Does Karl Rove Have "Eternal Immunity"?

@anniepa (27280)
United States
January 30, 2009 3:27pm CST
Let me put it another way - can former President Bush continue to assert executive privilege over any testimony by Rove—even now after he leaving office? http://www.newsweek.com/id/182240?from=rss You're probably aware that House Judiciary Committee Chairman John Conyers subpoenaed Rove to be deposed under oath next Monday to answer questions about his alleged role in the firing of U.S. attorneys and the prosecution of the former Democratic governor of Alabama, Don Siegelman. Here's an excerpt from the above article by Newsweek's Michael Isikoff: On Jan. 16, 2009, then White House Counsel Fred Fieldingsent a letter to Rove's lawyer, Robert Luskin. The message: should his client receive any future subpoenas, Rove "should not appear before Congress" or turn over any documents relating to his time in the White House. The letter told Rove that President Bush was continuing to assert executive privilege over any testimony by Rove—even after he leaves office. A nearly identical letter was also sent by Fielding the day before to a lawyer for former White House counsel Harriet Miers, instructing her not to appear for a scheduled deposition with the House Judiciary Committee. That letter reasserted the White House position that Miers has "absolute immunity" from testifying before Congress about anything she did while she worked at the White House—a far-reaching claim that is being vigorously disputed by lawyers for the House of Representatives in court. (End of excerpt) You can read the two letters here: http://www.newsweek.com/id/182224 http://www.newsweek.com/id/182225 Does this actually mean that anyone who ever works in any Presidential Administration is given immunity for the rest of their lives, even after they leave their positions AND the President they served has left office? All I can say is WTF??? Annie
1 person likes this
7 responses
@xfahctor (14126)
• Lancaster, New Hampshire
31 Jan 09
Unfortunately annie, that is the case. Unless a higher court over rules the decision by the lower court. Great isn't it? I don't believe there is any substatiation or basis in the charges, Presidents fire atornies all the time, doesn't matter at what point in the term it is, it is their right and that is that. Now unless it can be shown thatr there was something else involved, it's moot. there is plenty I have to take issue with with the previous administration, I think there are a number of constitutional violations to take issue with, but this isn't one of them and besides, the executive privilge ruling stands.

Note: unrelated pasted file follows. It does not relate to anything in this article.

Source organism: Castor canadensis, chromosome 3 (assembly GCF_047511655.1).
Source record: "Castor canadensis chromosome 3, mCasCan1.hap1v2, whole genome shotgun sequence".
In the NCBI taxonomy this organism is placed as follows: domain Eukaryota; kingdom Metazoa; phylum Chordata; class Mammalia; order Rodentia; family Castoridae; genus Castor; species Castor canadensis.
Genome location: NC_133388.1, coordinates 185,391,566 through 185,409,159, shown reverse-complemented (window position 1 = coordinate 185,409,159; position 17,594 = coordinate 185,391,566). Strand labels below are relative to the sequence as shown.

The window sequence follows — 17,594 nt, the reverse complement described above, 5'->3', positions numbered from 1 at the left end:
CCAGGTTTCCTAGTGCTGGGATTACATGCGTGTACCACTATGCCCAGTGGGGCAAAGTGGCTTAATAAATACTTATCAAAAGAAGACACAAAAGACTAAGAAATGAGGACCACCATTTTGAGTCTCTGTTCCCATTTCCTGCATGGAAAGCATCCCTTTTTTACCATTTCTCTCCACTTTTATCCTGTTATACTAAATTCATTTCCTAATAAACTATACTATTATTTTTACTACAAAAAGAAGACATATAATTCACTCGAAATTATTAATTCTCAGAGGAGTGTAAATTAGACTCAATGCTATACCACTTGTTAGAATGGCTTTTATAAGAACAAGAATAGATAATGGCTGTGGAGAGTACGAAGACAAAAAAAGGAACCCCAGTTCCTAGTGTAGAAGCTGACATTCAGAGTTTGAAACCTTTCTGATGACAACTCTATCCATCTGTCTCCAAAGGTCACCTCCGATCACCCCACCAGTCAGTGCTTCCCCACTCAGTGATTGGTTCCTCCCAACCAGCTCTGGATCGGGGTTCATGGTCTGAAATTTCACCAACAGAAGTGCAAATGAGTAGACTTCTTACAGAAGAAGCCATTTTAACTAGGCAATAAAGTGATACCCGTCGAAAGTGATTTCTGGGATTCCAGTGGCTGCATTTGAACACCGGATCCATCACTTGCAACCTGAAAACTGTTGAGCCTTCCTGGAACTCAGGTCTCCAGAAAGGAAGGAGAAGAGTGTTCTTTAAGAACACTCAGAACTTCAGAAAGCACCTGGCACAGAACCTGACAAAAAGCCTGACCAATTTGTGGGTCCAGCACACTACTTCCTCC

2 people like this
@anniepa (27280)
• United States
1 Feb 09
I understand it's being looked into and I sure HOPE you're wrong. There is plenty of evidence that those prosecutors were fired for political reasons. Annie
@Aingealicia (1906)
• United States
31 Jan 09
Annie, I am right there with you. I have been researching all day and digging up that paper trail. It is a very tangled web woven into the Constituion I am telling you. Ainge
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@anniepa (27280)
• United States
31 Jan 09
Tell me they can't get away with that! That's a very dangerous precedent. Annie
1 person likes this
• United States
31 Jan 09
I am hoping I can tell you that after I continue digging. Have to go to Brooklyn next week to find some papers on Ashcroft and things of that nature. I will let you know. Ainge
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@bobmnu (8160)
• United States
31 Jan 09
The question is when does executive prividlage end. If you discuss something with your attorney, Clergy, or Doctor are they bound by privilage only while you are their paitent or client? What Rep Conyers is doing is attacking a very principle of client prividlage. He wants privilege to be in force only while you are working together
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@anniepa (27280)
• United States
31 Jan 09
So you don't think Rove should have to testify? Please give me an honest answer here...if it were Bill Clinton asserting executive privilege after leaving office would you be defending him? This isn't the same as an attorney/client or a doctor/ patient relationship. From what you and the Bush gang are saying anyone working for the President as well as the President himself can break the law all they want and can never be held accountable for it. Annie
@jerzgirl (8170)
• Gloucester City, New Jersey
31 Jan 09